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Environmental Crisis

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NEWS
September 29, 2000
The "environmental crisis" has happened because the human household or economy is in conflict at almost every point with the household of nature. . . . What has happened is that most people in [the developed world] have given proxies to the corporations to produce and provide all their food, clothing and shelter. Moreover, they are rapidly giving proxies to corporations or governments to provide entertainment, education, child care, care of the sick and elderly and many other kinds of "service" that once were carried on informally and inexpensively by individuals or households or communities.
NEWS
November 16, 1988 | By Dick Pothier, Inquirer Staff Writer
Community activists and representatives of many of the city's public and private environmental groups will be on hand tomorrow night for an "environmental town meeting" in South Philadelphia to examine the environmental problems facing Philadelphia's neighborhoods. The event, which its organizers called the city's first wide-ranging town meeting to identify how citizens can help alleviate the city's "environmental crisis," will be held at 7:30 p.m. at the South Philadelphia Community Center, Broad and Shunk Streets.
NEWS
October 4, 1992
Vice President Quayle and Sen. Al Gore are to the environment what Paul Bunyan and Johnny Appleseed were to trees. As chairman of the White House Council on Competitiveness, Quayle has led the Bush administration's battle to relax pollution controls, allowing industry to swing its ax and speed up development of natural resources. Gore, armed with his bestseller, Earth in the Balance, argues that the world is on the edge of an environmental crisis and needs to restrain its use of resources so that enough will remain for future generations.
NEWS
September 25, 1987
Gov. Casey angered some legislators last week when he used the occasion of a ceremonial session commemorating the bicentennial to declare that "Pennsylvania faces an environmental crisis as threatening as the crisis faced by the Constitution's framers. " Perhaps the occasion was not the most appropriate. But the governor's sense of urgency in challenging lawmakers to act quickly on his environmental program certainly was not misplaced. Last spring, the last remaining dump for hazardous waste in Pennsylvania was closed, although industries still churn the stuff out. Many communities, including Philadelphia, are rapidly running out of places to put their garbage.
NEWS
May 13, 1992 | JOHN B. OAKES, From the New York Times
With the environmental security of America and the world at risk, President Bush is playing a cynical political game. To support his claim that he is an environmentalist, he has apparently decided to attend the U.N. Conference on Environment and Development - the so-called Earth summit - in Rio de Janeiro next month. But Bush is no environmentalist. If he were, he would long ago have discarded his fears of the right wings of both parties. He would have had the vision to grasp the leadership of this international effort to control forces that present a greater threat to civilization than the Cold War ever did. Instead, by longstanding indifference, if not hostility, to the Rio meeting and a negative approach to many of its complex issues, the administration has nearly sabotaged it. By holding off on accepting the Rio invitation for months, Bush discouraged other heads of state from coming, but not some close friends and keen competitors, including Japan, Britain, Germany and Canada.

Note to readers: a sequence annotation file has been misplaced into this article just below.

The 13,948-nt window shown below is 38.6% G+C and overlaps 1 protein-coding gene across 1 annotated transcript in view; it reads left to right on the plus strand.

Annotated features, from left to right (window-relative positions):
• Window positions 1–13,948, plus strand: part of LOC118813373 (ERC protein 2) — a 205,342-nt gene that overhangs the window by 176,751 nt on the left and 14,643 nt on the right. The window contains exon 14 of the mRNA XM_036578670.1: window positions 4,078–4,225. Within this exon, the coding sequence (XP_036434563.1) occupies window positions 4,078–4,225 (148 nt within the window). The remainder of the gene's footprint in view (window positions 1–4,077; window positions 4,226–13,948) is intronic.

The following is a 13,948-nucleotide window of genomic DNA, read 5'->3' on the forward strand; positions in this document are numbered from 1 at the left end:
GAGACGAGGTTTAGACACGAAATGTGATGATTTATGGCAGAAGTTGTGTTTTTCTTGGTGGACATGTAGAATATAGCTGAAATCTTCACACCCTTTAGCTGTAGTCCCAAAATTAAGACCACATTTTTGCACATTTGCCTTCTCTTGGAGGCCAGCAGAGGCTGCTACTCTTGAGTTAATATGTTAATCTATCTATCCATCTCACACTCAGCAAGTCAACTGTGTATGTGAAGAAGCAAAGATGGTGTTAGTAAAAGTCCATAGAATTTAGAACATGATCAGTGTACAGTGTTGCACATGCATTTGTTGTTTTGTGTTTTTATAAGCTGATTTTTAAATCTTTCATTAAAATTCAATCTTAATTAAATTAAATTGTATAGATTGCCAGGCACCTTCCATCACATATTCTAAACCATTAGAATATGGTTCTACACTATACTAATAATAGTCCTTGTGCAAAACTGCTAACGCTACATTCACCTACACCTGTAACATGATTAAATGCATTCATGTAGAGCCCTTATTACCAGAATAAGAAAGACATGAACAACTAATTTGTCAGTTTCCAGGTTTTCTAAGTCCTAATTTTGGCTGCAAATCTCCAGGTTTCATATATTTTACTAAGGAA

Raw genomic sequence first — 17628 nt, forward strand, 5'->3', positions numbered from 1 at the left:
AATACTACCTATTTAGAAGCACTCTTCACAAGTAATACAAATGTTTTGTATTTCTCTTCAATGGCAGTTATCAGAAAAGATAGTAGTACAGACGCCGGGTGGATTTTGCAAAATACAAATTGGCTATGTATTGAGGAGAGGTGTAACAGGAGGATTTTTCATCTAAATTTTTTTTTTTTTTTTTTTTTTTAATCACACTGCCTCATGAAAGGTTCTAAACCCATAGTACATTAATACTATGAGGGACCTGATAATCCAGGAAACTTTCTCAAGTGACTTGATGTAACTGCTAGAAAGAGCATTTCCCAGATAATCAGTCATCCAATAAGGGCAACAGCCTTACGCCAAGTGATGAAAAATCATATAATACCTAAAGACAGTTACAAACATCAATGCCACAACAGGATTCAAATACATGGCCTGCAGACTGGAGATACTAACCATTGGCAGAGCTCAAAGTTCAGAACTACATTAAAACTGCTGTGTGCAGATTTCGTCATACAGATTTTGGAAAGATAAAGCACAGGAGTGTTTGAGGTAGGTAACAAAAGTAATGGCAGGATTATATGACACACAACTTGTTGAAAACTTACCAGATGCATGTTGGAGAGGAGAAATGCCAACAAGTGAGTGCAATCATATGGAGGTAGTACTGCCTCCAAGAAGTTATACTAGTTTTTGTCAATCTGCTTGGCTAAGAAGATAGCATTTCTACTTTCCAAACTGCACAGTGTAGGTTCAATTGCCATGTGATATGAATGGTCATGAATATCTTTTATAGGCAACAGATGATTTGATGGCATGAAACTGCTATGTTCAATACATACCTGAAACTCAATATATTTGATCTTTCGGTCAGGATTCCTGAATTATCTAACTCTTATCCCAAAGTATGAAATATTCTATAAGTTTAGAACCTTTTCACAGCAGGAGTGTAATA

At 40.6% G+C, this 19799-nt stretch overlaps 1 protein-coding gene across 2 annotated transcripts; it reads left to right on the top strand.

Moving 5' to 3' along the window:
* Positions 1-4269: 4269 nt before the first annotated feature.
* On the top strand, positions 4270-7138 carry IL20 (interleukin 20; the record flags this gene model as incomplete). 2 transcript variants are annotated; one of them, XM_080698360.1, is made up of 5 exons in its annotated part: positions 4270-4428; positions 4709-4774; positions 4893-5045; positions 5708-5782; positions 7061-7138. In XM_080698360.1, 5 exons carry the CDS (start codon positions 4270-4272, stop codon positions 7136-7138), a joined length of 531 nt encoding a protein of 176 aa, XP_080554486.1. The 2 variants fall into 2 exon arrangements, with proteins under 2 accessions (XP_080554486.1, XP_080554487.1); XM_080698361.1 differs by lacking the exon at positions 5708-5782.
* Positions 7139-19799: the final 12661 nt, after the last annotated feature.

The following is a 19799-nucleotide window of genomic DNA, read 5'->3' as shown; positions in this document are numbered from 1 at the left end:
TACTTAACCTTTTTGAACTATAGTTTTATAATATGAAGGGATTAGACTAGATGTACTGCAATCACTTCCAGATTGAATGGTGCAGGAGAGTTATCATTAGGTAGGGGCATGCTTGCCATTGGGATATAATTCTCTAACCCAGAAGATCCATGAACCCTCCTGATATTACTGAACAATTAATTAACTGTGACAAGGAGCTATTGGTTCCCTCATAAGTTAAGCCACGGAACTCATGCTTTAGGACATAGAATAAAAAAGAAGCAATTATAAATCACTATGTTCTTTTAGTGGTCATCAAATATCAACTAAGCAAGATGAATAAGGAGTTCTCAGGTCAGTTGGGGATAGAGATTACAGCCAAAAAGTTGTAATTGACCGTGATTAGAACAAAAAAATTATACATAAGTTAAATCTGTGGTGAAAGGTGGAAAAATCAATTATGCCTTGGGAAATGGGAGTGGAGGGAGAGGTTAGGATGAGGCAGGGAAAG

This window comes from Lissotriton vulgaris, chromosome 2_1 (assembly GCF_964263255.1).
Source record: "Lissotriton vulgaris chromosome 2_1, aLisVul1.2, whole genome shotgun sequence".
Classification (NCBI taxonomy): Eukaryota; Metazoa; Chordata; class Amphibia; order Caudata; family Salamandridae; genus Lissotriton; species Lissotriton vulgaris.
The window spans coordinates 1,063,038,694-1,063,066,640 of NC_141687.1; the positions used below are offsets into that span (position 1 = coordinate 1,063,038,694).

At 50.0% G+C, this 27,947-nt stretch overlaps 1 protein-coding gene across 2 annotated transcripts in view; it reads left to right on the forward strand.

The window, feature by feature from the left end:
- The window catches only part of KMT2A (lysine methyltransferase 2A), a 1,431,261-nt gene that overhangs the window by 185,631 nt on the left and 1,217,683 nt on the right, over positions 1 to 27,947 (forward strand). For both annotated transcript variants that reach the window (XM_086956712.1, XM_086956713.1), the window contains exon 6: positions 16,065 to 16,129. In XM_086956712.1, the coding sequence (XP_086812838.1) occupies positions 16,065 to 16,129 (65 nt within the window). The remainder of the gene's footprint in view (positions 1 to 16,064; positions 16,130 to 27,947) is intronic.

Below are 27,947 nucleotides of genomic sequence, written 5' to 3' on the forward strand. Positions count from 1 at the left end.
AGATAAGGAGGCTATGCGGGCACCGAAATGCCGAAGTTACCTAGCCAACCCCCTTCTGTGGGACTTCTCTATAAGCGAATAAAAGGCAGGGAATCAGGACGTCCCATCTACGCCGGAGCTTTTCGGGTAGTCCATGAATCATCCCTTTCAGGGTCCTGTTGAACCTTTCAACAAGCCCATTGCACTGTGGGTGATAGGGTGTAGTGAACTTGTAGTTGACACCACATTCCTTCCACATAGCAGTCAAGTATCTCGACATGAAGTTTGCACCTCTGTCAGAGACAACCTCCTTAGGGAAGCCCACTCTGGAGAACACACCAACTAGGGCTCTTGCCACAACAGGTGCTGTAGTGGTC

NEWS
September 16, 1992 | By JAMES R. SPOTILA
Sen. Al Gore's Earth in the Balance is the most important book of the decade, not because it contains the answer, but because it focuses on the question. How do we face a global environmental crisis that threatens civilization as we know it? If we continue our neglect of ecological issues, the end will not come with a bang, as in a nuclear war, but will arrive imperceptibly. Our grandchildren might not enjoy the clean air and water, the protective sky and changing seasons that we expect as our birthright.
NEWS
September 30, 1988 | By Gar Joseph, Daily News Staff Writer
There was no shortage of charisma or crowd noise at a rally for Michael Dukakis on the campus of Rutgers University yesterday. Unfortunately for Dukakis, the charisma was supplied by Robert Redford and the crowd noise came from Students for Bush. But the new, aggressive post-debate Dukakis was undaunted. He hammered away at Vice President George Bush's environmental record and got a big laugh from his audience when he referred to his hecklers as "noise pollution. " Dukakis spoke to about 1,000 students after receiving the endorsement of four environmental groups and actor Redford, who has been active in environmental causes.
NEWS
September 8, 1992
GORE'S ENVIRONMENTAL PROPOSALS CALLED CREATIVE I strongly object to John Lott's Commentary article Aug. 28 that unfairly and inaccurately characterized Sen. Al Gore as an extremist. In his book, Earth in the Balance, Senator Gore argues persuasively that the global population explosion, the destruction of the ozone layer and the present mass extinction of species, among other problems, are inexorably leading to an environmental crisis that threatens to destroy civilization as we know it. If Senator Gore's assessment of the global environmental crisis is correct, then the senator's proposed global Marshall Plan to protect and heal the environment is not only wise, but essential.
NEWS
April 22, 2000 | By Mark Jaffe, INQUIRER STAFF WRITER
Thirty years ago, the seminal generation of environmental stalwarts gathered for the first Earth Day with a sense of panic. "We are in an environmental crisis that threatens this nation," warned Barry Commoner, then a Washington University biologist and one of the foremost environmental advocates, in 1970. Since then, key air pollutants have been cut nearly 60 percent in the United States, more than 100 million acres have been dedicated to wilderness, the number of clean lakes and rivers has doubled, and the bald eagle is no longer threatened with extinction.
NEWS
March 19, 1992 | By Edward J. Sozanski, INQUIRER ART CRITIC